Parents accused of killing their 4-year-old daughter with an overdose of prescription drugs had concocted symptoms of mental illnesses to in a bid to qualify the girl for government benefits, a prosecutor said Tuesday.

Michael and Carolyn Riley pleaded not guilty to first-degree murder charges Tuesday and were ordered to remain in custody without bail.

The Rileys' applications for Supplemental Security Income for their daughter, Rebecca, were twice rejected after government doctors examined her and found no evidence to back the parents' claims of bipolar disorder and attention deficit hyperactivity disorder, or ADHD, Assistant District Attorney Frank Middleton said.

Rebecca was found dead on the floor of her parents' bedroom on Dec. 13. A medical examiner said she died of a lethal combination of prescription drugs, including a fatal dose of Clonidine, which she had been taking for ADHD.

The Rileys' attorneys blame the girl's death on her psychiatrist.

"The medicines that a totally irresponsible doctor gave her killed her -- not the parents," said John Darrell, Michael Riley's lawyer.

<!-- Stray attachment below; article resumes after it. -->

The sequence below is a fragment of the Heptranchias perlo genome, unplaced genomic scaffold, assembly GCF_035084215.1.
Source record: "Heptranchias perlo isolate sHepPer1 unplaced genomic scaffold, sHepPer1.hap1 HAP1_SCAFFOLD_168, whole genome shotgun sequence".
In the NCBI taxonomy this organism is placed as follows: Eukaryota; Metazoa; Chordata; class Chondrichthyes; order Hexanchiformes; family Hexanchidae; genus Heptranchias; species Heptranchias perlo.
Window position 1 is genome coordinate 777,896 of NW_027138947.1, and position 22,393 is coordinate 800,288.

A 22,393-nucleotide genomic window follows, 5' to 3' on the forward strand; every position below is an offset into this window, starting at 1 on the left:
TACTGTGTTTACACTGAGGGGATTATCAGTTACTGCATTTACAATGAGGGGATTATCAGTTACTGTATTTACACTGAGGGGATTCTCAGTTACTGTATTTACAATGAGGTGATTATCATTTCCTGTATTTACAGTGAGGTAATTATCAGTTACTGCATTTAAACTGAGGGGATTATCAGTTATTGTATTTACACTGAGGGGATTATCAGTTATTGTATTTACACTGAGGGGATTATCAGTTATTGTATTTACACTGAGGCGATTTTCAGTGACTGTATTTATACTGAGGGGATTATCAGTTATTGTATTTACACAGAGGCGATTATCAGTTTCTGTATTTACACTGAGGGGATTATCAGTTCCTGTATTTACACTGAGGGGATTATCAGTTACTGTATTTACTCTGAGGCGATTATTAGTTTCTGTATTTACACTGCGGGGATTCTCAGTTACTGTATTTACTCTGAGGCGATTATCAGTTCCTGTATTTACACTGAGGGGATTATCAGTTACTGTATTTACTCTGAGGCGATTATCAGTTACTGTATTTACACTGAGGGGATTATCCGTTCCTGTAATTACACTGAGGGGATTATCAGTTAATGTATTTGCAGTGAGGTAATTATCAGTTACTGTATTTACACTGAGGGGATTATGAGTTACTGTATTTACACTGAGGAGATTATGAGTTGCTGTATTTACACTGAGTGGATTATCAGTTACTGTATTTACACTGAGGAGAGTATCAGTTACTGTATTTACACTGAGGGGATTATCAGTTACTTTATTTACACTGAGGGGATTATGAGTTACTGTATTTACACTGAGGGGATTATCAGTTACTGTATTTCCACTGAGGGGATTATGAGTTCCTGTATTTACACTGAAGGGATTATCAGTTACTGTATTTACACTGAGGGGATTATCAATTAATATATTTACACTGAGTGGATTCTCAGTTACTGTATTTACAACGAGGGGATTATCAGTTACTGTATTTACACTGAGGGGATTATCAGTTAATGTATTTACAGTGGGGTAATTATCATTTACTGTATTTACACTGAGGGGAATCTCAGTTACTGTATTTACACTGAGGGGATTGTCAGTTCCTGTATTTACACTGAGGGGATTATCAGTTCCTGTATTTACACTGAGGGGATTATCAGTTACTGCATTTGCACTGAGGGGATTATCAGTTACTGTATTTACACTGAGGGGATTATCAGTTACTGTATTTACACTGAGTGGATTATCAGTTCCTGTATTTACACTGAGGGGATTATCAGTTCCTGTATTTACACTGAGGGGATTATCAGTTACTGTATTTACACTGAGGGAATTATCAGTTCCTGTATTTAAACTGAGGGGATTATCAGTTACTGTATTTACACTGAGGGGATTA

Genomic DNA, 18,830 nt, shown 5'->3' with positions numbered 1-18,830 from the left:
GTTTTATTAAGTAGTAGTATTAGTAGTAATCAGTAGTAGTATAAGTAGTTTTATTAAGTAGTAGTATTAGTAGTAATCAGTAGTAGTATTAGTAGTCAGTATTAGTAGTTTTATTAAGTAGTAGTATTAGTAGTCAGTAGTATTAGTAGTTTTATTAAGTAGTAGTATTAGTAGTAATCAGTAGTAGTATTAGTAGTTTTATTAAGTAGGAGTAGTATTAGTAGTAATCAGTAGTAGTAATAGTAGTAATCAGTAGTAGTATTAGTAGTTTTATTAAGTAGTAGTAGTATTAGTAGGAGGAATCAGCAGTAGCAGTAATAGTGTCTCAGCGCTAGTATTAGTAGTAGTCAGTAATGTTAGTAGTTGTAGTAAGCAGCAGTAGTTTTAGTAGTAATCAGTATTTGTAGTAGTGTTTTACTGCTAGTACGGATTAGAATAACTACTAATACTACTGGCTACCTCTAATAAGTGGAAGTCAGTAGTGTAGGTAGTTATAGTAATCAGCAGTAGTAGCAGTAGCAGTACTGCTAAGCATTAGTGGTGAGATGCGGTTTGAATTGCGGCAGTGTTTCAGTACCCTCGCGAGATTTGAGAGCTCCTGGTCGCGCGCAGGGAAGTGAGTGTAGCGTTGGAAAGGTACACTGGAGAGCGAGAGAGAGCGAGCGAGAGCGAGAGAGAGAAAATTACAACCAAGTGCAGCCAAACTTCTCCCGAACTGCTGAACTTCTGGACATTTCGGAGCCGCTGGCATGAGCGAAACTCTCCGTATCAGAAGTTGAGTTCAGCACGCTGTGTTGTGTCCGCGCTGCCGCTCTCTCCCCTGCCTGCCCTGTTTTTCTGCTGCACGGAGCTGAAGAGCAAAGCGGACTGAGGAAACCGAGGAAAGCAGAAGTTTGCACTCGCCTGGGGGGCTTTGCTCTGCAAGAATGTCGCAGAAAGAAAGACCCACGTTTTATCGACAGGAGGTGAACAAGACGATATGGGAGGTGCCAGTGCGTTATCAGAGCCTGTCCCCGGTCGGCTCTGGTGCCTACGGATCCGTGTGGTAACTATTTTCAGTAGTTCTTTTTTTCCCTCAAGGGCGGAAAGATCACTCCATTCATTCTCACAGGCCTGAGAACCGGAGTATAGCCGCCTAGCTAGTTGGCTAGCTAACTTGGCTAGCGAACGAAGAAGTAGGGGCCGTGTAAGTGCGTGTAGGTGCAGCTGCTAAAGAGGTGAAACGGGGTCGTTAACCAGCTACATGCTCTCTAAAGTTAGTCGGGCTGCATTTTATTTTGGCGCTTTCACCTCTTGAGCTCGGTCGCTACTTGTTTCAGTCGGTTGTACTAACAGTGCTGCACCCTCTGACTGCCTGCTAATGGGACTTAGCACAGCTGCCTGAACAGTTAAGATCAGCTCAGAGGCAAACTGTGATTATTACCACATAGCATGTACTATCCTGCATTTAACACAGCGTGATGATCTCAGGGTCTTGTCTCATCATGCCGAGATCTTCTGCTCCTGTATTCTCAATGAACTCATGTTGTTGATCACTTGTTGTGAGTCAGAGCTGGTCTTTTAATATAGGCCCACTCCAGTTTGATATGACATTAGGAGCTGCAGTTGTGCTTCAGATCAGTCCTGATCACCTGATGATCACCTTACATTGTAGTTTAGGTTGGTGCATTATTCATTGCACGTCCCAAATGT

Rebecca's older siblings, now ages 11 and 6, already had gone to the psychiatrist, Dr. Kayoko Kifuji, and were diagnosed with the same disorders and were receiving Supplemental Security Income, the program administered by the Social Security Administration for disabled children.

Middleton said Carolyn Riley told Kifuji that Rebecca had "mood swings" and was "driving me crazy." Kifuji diagnosed her with bipolar disorder at age 3.

Carolyn Riley "continued to feed Dr. Kifuji fabricated symptoms," Middleton said. He said Rebecca's teachers, a school nurse, mental health therapist and neighbors and adults who lived with the Rileys all told a grand jury that "Rebecca showed none of these behaviors."

Prosecutors also say that in one year Carolyn Riley got over 200 more pills than should have been prescribed for Rebecca by claiming she either lost or ruined bottles of pills, and by telling a pharmacy she had run out.

According to a state police investigator's report, witnesses told police the Rileys gave their daughter large doses of powerful prescription drugs to keep her quiet and sleeping for long periods.

The couple's other two children had been diagnosed with the same illnesses and were on almost identical prescriptions.

Kifuji agreed to stop practicing medicine until the state Board of Registration in Medicine completes an investigation. Her attorney, J.W. Carney Jr., has said she did nothing wrong and did not overprescribe medication for Rebecca. He declined to comment Tuesday.